Prime Minister Robert Fico of the Slovak socialist party SMER (the name means 'direction') won the elections in June 2006 and entered into a dodgy coalition with the SNS (Slovak National Party) led by mayor of Žilina Ján Slota and cuddly Vladimír Mečiar's band of brutes the HZDS-LS (Movement for a Democratic Slovakia-People's Party).
Slota is up for re-election as mayor in December and, if successful, he will become the longest serving mayor of a Slovak town since change of regime in 1989.
He has been mayor of Žilina since 1990, another term would be his fifth in the post.
The SNS is well-know for its extreme politics and harsh rhetoric, targeting minorities such as Hungos, homos and Roma (how they'd loathe to be lumped together...).
According to Slota, ‘Hungarians are the cancer of the Slovak nation’, ‘Slovaks should jump into their tanks and flatten Budapest’ and ‘the best policy for Gypsies is a long whip in a small yard’, just to mention a few of his trademark soundbites.
Ironically Slota's fan base is in the virtually Magyar-free zone of northern Slovakia.
Mečiar is a deeply shifty former boxer who in the mid-nineties tried to take Slovakia back to those good old Medieval days and when in government led Slovakia into international isolation.
I wouldn't normally bother my brain with thinking about politics having had quite enough of it, thank you kindly, when I reported from the dark and smoky corridors of the Hungarian Parliament.
If you ask me, they're all as bad as each other.
The Magyar and Slovak politicians are almost all chubby, sweaty, middle-aged men in bad suits with bad breath and all equally whiney about the past.
It's over, let it go.
Anyway, the Slovak socialists are going to get their bottoms beaten with a big bunch of nettles, and, as I spend my life writing about Slovakia, I really hope they pull themselves together.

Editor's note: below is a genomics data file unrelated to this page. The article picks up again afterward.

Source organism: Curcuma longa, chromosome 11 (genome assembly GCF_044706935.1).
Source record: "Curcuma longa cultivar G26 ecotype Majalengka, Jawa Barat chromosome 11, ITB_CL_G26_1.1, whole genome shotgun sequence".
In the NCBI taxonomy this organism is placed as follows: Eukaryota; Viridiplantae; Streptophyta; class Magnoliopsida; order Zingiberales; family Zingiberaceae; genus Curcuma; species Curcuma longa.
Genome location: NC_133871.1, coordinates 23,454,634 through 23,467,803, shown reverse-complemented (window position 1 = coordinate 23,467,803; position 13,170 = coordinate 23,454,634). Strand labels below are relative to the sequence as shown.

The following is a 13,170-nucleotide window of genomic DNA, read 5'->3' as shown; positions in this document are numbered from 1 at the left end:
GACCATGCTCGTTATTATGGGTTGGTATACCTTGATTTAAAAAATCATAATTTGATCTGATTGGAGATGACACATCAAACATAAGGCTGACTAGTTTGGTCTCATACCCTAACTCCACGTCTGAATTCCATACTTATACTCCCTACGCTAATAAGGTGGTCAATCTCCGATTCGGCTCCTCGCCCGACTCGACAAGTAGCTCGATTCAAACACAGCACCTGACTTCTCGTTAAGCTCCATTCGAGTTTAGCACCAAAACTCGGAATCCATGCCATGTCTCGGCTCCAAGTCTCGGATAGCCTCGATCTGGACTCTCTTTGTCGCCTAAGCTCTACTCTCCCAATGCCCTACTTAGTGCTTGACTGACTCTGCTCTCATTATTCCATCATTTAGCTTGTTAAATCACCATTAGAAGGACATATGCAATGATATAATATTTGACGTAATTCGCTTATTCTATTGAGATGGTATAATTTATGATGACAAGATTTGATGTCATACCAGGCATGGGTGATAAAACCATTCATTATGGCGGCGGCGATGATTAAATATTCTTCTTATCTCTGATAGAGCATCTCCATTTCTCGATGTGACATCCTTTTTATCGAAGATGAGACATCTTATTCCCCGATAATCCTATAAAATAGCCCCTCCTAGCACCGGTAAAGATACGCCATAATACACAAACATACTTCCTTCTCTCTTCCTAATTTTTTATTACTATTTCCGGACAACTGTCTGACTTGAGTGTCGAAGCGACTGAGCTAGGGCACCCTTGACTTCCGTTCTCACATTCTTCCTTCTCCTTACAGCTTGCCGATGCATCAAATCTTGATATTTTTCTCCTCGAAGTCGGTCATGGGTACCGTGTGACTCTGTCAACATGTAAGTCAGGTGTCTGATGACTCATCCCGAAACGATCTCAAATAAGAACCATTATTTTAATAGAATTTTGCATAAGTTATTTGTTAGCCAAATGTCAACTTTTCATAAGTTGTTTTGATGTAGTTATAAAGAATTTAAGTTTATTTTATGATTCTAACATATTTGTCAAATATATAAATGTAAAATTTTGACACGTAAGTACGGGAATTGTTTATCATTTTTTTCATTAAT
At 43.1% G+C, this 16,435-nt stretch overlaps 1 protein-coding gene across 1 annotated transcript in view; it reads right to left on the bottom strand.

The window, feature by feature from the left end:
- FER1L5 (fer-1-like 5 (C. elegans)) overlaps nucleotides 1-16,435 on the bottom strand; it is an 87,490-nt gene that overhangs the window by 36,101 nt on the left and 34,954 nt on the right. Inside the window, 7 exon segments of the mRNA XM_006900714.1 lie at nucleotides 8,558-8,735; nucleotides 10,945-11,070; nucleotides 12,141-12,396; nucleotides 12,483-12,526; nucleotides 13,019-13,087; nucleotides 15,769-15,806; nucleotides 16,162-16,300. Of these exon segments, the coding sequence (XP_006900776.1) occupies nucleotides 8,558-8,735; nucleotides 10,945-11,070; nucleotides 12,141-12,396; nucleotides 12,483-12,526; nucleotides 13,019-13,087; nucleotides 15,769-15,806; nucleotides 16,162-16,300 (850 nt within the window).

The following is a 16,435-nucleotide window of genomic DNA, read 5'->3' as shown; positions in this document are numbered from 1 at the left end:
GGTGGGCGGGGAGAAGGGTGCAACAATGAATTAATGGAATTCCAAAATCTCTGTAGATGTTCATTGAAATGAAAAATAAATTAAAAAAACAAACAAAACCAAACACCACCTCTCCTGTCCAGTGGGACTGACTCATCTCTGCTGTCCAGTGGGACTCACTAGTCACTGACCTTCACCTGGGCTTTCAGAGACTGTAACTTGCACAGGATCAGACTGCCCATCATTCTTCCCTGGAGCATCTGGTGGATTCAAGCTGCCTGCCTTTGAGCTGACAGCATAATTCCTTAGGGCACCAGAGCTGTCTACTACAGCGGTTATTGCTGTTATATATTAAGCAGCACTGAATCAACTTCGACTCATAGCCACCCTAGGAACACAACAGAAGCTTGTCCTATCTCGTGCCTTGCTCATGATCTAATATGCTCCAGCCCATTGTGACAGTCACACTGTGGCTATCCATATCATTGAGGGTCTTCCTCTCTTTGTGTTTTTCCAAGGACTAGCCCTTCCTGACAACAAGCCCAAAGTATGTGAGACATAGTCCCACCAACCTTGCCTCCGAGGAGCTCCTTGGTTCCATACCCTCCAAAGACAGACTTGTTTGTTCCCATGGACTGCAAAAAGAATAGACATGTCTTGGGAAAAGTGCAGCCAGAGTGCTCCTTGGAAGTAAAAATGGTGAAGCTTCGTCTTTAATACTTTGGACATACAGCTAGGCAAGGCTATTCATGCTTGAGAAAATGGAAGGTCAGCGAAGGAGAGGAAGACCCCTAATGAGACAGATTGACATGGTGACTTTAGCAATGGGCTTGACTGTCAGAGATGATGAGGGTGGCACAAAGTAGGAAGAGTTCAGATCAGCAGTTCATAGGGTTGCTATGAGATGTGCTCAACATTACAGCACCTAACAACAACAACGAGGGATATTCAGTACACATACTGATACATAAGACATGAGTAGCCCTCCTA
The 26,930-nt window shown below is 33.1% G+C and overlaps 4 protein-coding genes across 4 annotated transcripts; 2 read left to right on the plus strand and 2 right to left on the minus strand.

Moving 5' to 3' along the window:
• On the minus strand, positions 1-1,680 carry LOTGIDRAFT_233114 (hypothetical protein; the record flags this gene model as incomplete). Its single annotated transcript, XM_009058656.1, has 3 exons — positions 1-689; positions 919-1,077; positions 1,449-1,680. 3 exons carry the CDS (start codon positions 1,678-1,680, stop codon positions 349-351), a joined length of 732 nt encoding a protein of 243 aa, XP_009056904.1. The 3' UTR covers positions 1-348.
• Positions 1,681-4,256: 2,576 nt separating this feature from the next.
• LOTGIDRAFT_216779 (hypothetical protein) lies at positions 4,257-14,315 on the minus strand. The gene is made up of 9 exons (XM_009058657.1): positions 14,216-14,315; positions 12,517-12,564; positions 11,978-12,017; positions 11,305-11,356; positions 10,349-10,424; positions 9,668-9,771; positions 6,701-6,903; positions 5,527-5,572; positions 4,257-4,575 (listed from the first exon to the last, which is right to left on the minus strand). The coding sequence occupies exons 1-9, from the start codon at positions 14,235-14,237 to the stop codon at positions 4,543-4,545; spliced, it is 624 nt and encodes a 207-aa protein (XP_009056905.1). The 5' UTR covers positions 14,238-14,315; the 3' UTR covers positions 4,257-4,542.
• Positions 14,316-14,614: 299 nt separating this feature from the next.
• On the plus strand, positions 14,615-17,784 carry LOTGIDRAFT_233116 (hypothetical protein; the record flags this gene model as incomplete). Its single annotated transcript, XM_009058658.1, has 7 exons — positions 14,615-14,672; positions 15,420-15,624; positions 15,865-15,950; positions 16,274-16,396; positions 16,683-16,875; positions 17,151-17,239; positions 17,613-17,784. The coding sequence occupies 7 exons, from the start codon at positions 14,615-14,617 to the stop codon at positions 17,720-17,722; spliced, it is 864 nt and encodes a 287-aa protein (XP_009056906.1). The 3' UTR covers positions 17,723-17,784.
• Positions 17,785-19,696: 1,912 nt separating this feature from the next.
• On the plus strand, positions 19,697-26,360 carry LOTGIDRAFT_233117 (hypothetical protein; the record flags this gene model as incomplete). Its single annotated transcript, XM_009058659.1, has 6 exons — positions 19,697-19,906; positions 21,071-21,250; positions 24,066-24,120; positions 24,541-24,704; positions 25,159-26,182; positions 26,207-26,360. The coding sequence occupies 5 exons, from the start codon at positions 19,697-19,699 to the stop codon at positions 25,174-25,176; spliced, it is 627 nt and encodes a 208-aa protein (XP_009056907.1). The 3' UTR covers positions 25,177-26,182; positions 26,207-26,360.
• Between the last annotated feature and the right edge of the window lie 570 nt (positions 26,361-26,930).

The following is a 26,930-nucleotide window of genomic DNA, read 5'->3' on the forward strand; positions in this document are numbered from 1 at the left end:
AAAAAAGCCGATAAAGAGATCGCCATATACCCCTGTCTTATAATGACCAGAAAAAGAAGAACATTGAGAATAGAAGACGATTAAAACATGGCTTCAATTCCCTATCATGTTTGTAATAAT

In an interview with Danish magazine A4, PES President Poul Nyrup Rasmussen explained that, in 2001, the PES agreed that no socialist party could form alliances with parties that incite racial hatred.
He said 'We risk losing our legitimacy when criticising the government in Poland or in other countries if we don't keep our own house in order. The pan-European parties have a reponsibility to support European values and stand up against populism and nationalism'.
Hear hear.

Monday, October 02, 2006

Buda beauties

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Flood watermark on Fô utca. On 15 March 1838, the water was right up to my nipples. Rude finger pointing.

Ganz utca sign Another big-up to Ganz bácsi. They do a good sign in Bp. FourBees might do more on Mr Ganz in the near future. Switzo-born Ábrahám G was a splendid engineer.

Király baths on Fô utca (main street). As you can see, Hungarian youth has a deep respect for its Ottoman heritage... Time to let it go, and chill...or at least attend a graphics evening class.

More fabulous ©FourBees photo captions

Budapest beautiful Buda

© FourBees photo captions
'Twas in Olde Budapeste that FourBees discovered a deep and abiding passion for architecture and photography, and, of course, the gyönyörû-szép-irodalom-gazdag magyar nyelv. For, conveniently, as in all great Central European cities (I’m thinking here of my personal photogenic-faves: Bratislava, Budapest, Krakow, Ljubljana, Belgrade, Bucharest, Brno, Sofia, Riga, Vilnius, Tallinn, Kijev, Lvov, Zagreb, Skopje, Tirana, Sarajevo and, whoopsadaisy, Praha) it is physically impossible to take a bad pic (although one glance at Flickr might dispute this). Compare with the truly dreary pics I took on a day trip to bourgeoise, cake-stuffed Lille recently [censored fr.yr.own.good]. Here is a little photo summary of the beauties to be found in Buda.
More tomorrow. Pest maybe.

Ganz foundry museum statue of András Mechwart, developer of the Ganz factory. Alajos Stróbl created a meisterwerk and a worker called Pospischil (sounds suspiciously SlovakoCzech) created the figure from the cast. Everthing got smashed in World War I and this remains. That Mechwart certainly has a chin on him. Dig those funky sandals!

Várkert bazár the sad, dilapidated state of the once proud castle market and a pavilion for fun, fun, fun built by Miklós Ybl in 1882. I know of a Brit-businessman (he's not my mate) who wanted to buy it and turn it into (horror of horrors) a shopping complex. Thankfully the city said no, although they might make an effort with the duster, or a panscrub, themselves.

Városmajor park in memory of the gunner battalion 1914-18. The German-helmet style headware is a bit disturbing, not?

Lukács baths the most beautiful thermal baths in Budapest. Frequent by ageing, gossipy literary folk rather than the soggy old queens who lurk in the steam of the Rudas and Rác.